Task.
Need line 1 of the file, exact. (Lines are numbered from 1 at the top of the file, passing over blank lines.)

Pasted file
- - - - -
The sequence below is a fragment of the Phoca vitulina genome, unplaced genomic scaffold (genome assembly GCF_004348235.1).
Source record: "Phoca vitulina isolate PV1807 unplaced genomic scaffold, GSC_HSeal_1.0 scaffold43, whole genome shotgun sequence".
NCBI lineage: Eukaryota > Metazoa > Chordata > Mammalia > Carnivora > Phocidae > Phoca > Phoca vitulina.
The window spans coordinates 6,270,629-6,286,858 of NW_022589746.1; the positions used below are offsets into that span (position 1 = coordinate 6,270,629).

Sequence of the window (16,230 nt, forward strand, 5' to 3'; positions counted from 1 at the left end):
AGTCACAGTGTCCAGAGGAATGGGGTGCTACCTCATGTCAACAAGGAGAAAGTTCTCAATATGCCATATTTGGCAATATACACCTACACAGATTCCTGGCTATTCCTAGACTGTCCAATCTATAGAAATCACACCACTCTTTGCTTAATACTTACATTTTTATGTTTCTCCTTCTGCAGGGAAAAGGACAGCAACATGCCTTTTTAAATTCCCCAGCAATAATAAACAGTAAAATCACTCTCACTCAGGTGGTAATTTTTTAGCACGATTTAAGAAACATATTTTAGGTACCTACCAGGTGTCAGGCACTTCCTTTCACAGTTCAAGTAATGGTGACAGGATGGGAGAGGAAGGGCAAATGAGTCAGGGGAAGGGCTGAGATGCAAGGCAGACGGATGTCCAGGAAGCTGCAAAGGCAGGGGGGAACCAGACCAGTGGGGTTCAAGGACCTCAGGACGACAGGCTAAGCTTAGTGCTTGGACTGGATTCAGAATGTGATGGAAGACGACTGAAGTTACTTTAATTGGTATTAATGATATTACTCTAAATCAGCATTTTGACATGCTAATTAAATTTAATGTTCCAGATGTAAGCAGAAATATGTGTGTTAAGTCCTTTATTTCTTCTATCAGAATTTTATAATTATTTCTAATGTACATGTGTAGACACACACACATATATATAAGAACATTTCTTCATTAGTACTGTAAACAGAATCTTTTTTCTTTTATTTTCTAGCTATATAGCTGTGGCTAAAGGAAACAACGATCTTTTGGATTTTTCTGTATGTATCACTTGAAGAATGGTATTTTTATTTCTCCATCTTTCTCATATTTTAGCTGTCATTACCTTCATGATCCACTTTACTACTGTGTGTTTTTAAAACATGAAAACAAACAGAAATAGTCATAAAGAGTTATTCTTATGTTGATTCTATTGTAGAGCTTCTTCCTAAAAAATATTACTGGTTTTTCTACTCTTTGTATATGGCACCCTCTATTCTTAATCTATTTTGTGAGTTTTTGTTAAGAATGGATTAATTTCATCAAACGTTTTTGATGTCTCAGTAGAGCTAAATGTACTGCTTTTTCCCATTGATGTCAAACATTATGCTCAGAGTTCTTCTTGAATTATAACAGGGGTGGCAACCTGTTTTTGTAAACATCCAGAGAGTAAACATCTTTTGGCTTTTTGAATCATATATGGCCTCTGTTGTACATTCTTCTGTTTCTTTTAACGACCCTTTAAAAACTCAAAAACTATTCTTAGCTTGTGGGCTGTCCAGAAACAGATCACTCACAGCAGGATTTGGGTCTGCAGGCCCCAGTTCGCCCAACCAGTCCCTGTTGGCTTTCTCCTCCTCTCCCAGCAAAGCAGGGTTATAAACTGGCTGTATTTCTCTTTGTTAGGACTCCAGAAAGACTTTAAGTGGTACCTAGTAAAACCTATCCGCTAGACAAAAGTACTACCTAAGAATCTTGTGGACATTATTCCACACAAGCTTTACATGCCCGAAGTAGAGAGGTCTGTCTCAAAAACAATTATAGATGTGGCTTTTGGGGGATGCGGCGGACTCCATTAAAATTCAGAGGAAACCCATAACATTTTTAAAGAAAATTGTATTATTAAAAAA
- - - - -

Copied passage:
The sequence below is a fragment of the Phoca vitulina genome, unplaced genomic scaffold (genome assembly GCF_004348235.1).